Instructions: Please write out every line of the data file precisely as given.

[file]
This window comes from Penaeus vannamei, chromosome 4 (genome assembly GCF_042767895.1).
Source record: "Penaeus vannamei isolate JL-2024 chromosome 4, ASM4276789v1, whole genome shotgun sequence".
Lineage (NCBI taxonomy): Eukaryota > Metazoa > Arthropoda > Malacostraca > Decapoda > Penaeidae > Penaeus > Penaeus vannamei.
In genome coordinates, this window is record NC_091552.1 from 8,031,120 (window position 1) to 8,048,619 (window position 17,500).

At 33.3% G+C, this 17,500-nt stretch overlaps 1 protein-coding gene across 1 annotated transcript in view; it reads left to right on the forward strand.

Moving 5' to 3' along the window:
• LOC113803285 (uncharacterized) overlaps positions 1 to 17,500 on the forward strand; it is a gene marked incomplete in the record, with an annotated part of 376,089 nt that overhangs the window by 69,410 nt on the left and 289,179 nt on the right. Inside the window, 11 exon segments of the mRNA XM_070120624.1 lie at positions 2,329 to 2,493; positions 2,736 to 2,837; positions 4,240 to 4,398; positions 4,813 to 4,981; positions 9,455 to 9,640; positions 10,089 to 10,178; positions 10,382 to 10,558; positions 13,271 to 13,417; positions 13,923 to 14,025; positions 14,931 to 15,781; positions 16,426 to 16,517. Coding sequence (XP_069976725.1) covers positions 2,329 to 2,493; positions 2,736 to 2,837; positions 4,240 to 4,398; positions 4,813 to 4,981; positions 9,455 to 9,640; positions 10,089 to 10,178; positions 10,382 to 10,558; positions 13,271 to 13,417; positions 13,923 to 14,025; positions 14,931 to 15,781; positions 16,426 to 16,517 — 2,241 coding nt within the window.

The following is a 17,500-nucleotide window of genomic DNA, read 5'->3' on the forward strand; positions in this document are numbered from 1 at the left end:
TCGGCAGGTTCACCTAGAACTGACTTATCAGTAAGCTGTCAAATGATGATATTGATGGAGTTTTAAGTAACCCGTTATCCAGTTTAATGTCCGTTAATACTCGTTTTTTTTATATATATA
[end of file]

This window comes from Penaeus vannamei, chromosome 4 (genome assembly GCF_042767895.1).
Source record: "Penaeus vannamei isolate JL-2024 chromosome 4, ASM4276789v1, whole genome shotgun sequence".
Lineage (NCBI taxonomy): Eukaryota > Metazoa > Arthropoda > Malacostraca > Decapoda > Penaeidae > Penaeus > Penaeus vannamei.
In genome coordinates, this window is record NC_091552.1 from 8,031,120 (window position 1) to 8,048,619 (window position 17,500).

At 33.3% G+C, this 17,500-nt stretch overlaps 1 protein-coding gene across 1 annotated transcript in view; it reads left to right on the forward strand.

Moving 5' to 3' along the window:
• LOC113803285 (uncharacterized) overlaps positions 1 to 17,500 on the forward strand; it is a gene marked incomplete in the record, with an annotated part of 376,089 nt that overhangs the window by 69,410 nt on the left and 289,179 nt on the right. Inside the window, 11 exon segments of the mRNA XM_070120624.1 lie at positions 2,329 to 2,493; positions 2,736 to 2,837; positions 4,240 to 4,398; positions 4,813 to 4,981; positions 9,455 to 9,640; positions 10,089 to 10,178; positions 10,382 to 10,558; positions 13,271 to 13,417; positions 13,923 to 14,025; positions 14,931 to 15,781; positions 16,426 to 16,517. Coding sequence (XP_069976725.1) covers positions 2,329 to 2,493; positions 2,736 to 2,837; positions 4,240 to 4,398; positions 4,813 to 4,981; positions 9,455 to 9,640; positions 10,089 to 10,178; positions 10,382 to 10,558; positions 13,271 to 13,417; positions 13,923 to 14,025; positions 14,931 to 15,781; positions 16,426 to 16,517 — 2,241 coding nt within the window.

The following is a 17,500-nucleotide window of genomic DNA, read 5'->3' on the forward strand; positions in this document are numbered from 1 at the left end:
TCGGCAGGTTCACCTAGAACTGACTTATCAGTAAGCTGTCAAATGATGATATTGATGGAGTTTTAAGTAACCCGTTATCCAGTTTAATGTCCGTTAATACTCGTTTTTTTTATATATATA